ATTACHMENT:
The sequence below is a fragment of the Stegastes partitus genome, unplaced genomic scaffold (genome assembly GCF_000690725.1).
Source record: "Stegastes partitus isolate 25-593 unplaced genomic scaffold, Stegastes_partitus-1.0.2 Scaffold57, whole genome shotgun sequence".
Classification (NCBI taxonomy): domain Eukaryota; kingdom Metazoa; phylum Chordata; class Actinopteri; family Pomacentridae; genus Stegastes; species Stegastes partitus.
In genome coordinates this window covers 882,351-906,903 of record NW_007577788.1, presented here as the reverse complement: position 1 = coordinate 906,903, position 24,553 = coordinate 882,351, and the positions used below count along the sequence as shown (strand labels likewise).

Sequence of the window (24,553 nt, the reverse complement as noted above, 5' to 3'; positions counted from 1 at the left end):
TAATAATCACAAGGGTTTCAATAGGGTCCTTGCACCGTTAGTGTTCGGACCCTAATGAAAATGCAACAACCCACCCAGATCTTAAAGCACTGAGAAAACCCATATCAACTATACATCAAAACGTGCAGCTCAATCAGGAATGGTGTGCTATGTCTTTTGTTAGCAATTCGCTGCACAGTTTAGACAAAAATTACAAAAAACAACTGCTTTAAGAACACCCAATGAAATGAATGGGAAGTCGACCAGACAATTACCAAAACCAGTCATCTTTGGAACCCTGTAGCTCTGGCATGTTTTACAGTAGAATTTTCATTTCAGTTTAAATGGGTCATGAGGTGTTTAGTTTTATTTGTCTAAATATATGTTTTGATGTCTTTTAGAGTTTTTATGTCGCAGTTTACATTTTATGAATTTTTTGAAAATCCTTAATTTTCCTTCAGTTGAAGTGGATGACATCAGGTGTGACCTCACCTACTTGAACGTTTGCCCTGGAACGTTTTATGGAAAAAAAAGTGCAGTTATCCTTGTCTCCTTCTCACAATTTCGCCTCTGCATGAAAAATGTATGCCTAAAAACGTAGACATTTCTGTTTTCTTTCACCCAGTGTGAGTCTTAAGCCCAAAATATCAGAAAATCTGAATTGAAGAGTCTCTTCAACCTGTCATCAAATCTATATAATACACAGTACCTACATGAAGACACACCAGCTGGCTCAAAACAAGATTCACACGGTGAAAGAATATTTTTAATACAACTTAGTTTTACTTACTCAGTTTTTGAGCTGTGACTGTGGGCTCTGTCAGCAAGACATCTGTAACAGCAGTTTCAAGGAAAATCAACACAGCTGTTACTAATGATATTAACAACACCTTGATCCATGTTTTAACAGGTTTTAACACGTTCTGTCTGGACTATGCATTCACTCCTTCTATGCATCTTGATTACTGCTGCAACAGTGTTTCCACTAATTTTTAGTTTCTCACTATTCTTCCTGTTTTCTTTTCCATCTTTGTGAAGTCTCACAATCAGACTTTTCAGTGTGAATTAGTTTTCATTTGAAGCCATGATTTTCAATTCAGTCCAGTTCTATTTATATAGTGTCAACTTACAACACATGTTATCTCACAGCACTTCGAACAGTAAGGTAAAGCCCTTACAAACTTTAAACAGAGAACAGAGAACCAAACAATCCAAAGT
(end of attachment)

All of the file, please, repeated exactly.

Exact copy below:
The sequence below is a fragment of the Stegastes partitus genome, unplaced genomic scaffold (genome assembly GCF_000690725.1).
Source record: "Stegastes partitus isolate 25-593 unplaced genomic scaffold, Stegastes_partitus-1.0.2 Scaffold57, whole genome shotgun sequence".
Classification (NCBI taxonomy): domain Eukaryota; kingdom Metazoa; phylum Chordata; class Actinopteri; family Pomacentridae; genus Stegastes; species Stegastes partitus.
In genome coordinates this window covers 882,351-906,903 of record NW_007577788.1, presented here as the reverse complement: position 1 = coordinate 906,903, position 24,553 = coordinate 882,351, and the positions used below count along the sequence as shown (strand labels likewise).

Sequence of the window (24,553 nt, the reverse complement as noted above, 5' to 3'; positions counted from 1 at the left end):
TAATAATCACAAGGGTTTCAATAGGGTCCTTGCACCGTTAGTGTTCGGACCCTAATGAAAATGCAACAACCCACCCAGATCTTAAAGCACTGAGAAAACCCATATCAACTATACATCAAAACGTGCAGCTCAATCAGGAATGGTGTGCTATGTCTTTTGTTAGCAATTCGCTGCACAGTTTAGACAAAAATTACAAAAAACAACTGCTTTAAGAACACCCAATGAAATGAATGGGAAGTCGACCAGACAATTACCAAAACCAGTCATCTTTGGAACCCTGTAGCTCTGGCATGTTTTACAGTAGAATTTTCATTTCAGTTTAAATGGGTCATGAGGTGTTTAGTTTTATTTGTCTAAATATATGTTTTGATGTCTTTTAGAGTTTTTATGTCGCAGTTTACATTTTATGAATTTTTTGAAAATCCTTAATTTTCCTTCAGTTGAAGTGGATGACATCAGGTGTGACCTCACCTACTTGAACGTTTGCCCTGGAACGTTTTATGGAAAAAAAAGTGCAGTTATCCTTGTCTCCTTCTCACAATTTCGCCTCTGCATGAAAAATGTATGCCTAAAAACGTAGACATTTCTGTTTTCTTTCACCCAGTGTGAGTCTTAAGCCCAAAATATCAGAAAATCTGAATTGAAGAGTCTCTTCAACCTGTCATCAAATCTATATAATACACAGTACCTACATGAAGACACACCAGCTGGCTCAAAACAAGATTCACACGGTGAAAGAATATTTTTAATACAACTTAGTTTTACTTACTCAGTTTTTGAGCTGTGACTGTGGGCTCTGTCAGCAAGACATCTGTAACAGCAGTTTCAAGGAAAATCAACACAGCTGTTACTAATGATATTAACAACACCTTGATCCATGTTTTAACAGGTTTTAACACGTTCTGTCTGGACTATGCATTCACTCCTTCTATGCATCTTGATTACTGCTGCAACAGTGTTTCCACTAATTTTTAGTTTCTCACTATTCTTCCTGTTTTCTTTTCCATCTTTGTGAAGTCTCACAATCAGACTTTTCAGTGTGAATTAGTTTTCATTTGAAGCCATGATTTTCAATTCAGTCCAGTTCTATTTATATAGTGTCAACTTACAACACATGTTATCTCACAGCACTTCGAACAGTAAGGTAAAGCCCTTACAAACTTTAAACAGAGAACAGAGAACCAAACAATCCAAAGT